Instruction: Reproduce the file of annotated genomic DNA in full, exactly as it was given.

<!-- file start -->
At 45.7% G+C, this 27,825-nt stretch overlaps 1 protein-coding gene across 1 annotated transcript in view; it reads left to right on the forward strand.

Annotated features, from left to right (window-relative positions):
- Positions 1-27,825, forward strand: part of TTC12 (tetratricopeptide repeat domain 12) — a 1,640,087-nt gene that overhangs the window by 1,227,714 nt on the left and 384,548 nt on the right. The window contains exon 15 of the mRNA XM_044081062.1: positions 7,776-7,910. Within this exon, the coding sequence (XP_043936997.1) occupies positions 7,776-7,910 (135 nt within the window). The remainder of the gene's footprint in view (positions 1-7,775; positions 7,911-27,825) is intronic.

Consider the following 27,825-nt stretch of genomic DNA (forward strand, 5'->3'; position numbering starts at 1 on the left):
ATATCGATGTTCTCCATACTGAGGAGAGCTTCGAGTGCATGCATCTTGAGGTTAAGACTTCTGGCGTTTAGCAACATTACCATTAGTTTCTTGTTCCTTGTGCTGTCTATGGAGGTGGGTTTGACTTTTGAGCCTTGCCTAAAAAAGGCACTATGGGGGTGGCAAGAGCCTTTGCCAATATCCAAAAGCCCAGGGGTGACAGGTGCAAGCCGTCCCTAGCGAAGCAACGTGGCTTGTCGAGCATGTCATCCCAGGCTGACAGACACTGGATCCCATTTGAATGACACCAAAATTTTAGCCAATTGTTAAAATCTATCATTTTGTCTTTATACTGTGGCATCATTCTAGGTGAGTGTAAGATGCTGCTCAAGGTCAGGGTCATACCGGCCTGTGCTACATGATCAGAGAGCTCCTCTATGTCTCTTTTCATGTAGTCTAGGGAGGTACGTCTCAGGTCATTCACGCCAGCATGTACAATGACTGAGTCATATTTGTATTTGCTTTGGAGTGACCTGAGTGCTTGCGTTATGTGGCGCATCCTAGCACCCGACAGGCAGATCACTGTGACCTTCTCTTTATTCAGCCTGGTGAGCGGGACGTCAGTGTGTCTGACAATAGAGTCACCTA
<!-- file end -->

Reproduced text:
At 45.7% G+C, this 27,825-nt stretch overlaps 1 protein-coding gene across 1 annotated transcript in view; it reads left to right on the forward strand.

Annotated features, from left to right (window-relative positions):
- Positions 1-27,825, forward strand: part of TTC12 (tetratricopeptide repeat domain 12) — a 1,640,087-nt gene that overhangs the window by 1,227,714 nt on the left and 384,548 nt on the right. The window contains exon 15 of the mRNA XM_044081062.1: positions 7,776-7,910. Within this exon, the coding sequence (XP_043936997.1) occupies positions 7,776-7,910 (135 nt within the window). The remainder of the gene's footprint in view (positions 1-7,775; positions 7,911-27,825) is intronic.

Consider the following 27,825-nt stretch of genomic DNA (forward strand, 5'->3'; position numbering starts at 1 on the left):
ATATCGATGTTCTCCATACTGAGGAGAGCTTCGAGTGCATGCATCTTGAGGTTAAGACTTCTGGCGTTTAGCAACATTACCATTAGTTTCTTGTTCCTTGTGCTGTCTATGGAGGTGGGTTTGACTTTTGAGCCTTGCCTAAAAAAGGCACTATGGGGGTGGCAAGAGCCTTTGCCAATATCCAAAAGCCCAGGGGTGACAGGTGCAAGCCGTCCCTAGCGAAGCAACGTGGCTTGTCGAGCATGTCATCCCAGGCTGACAGACACTGGATCCCATTTGAATGACACCAAAATTTTAGCCAATTGTTAAAATCTATCATTTTGTCTTTATACTGTGGCATCATTCTAGGTGAGTGTAAGATGCTGCTCAAGGTCAGGGTCATACCGGCCTGTGCTACATGATCAGAGAGCTCCTCTATGTCTCTTTTCATGTAGTCTAGGGAGGTACGTCTCAGGTCATTCACGCCAGCATGTACAATGACTGAGTCATATTTGTATTTGCTTTGGAGTGACCTGAGTGCTTGCGTTATGTGGCGCATCCTAGCACCCGACAGGCAGATCACTGTGACCTTCTCTTTATTCAGCCTGGTGAGCGGGACGTCAGTGTGTCTGACAATAGAGTCACCTA